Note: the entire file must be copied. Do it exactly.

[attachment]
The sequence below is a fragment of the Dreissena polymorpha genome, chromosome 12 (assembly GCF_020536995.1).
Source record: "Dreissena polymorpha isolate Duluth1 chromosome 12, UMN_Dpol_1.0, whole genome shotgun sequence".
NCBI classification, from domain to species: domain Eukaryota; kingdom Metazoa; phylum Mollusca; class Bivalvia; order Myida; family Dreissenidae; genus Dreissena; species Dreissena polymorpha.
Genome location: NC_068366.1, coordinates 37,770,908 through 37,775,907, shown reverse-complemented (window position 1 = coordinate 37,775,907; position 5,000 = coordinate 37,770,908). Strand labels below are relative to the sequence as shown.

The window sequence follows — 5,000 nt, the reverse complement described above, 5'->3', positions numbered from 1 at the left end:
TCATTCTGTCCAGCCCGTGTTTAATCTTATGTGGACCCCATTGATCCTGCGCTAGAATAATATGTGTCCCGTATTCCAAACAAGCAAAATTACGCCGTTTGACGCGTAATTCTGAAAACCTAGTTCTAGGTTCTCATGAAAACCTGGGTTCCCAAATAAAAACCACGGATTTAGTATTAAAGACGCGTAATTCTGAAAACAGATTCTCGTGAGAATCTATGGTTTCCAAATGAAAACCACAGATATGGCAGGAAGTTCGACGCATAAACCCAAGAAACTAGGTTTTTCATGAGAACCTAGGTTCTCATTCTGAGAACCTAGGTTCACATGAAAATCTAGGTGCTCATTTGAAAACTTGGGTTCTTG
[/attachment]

The sequence below is a fragment of the Dreissena polymorpha genome, chromosome 12 (assembly GCF_020536995.1).
Source record: "Dreissena polymorpha isolate Duluth1 chromosome 12, UMN_Dpol_1.0, whole genome shotgun sequence".
NCBI classification, from domain to species: domain Eukaryota; kingdom Metazoa; phylum Mollusca; class Bivalvia; order Myida; family Dreissenidae; genus Dreissena; species Dreissena polymorpha.
Genome location: NC_068366.1, coordinates 37,770,908 through 37,775,907, shown reverse-complemented (window position 1 = coordinate 37,775,907; position 5,000 = coordinate 37,770,908). Strand labels below are relative to the sequence as shown.

The window sequence follows — 5,000 nt, the reverse complement described above, 5'->3', positions numbered from 1 at the left end:
TCATTCTGTCCAGCCCGTGTTTAATCTTATGTGGACCCCATTGATCCTGCGCTAGAATAATATGTGTCCCGTATTCCAAACAAGCAAAATTACGCCGTTTGACGCGTAATTCTGAAAACCTAGTTCTAGGTTCTCATGAAAACCTGGGTTCCCAAATAAAAACCACGGATTTAGTATTAAAGACGCGTAATTCTGAAAACAGATTCTCGTGAGAATCTATGGTTTCCAAATGAAAACCACAGATATGGCAGGAAGTTCGACGCATAAACCCAAGAAACTAGGTTTTTCATGAGAACCTAGGTTCTCATTCTGAGAACCTAGGTTCACATGAAAATCTAGGTGCTCATTTGAAAACTTGGGTTCTTG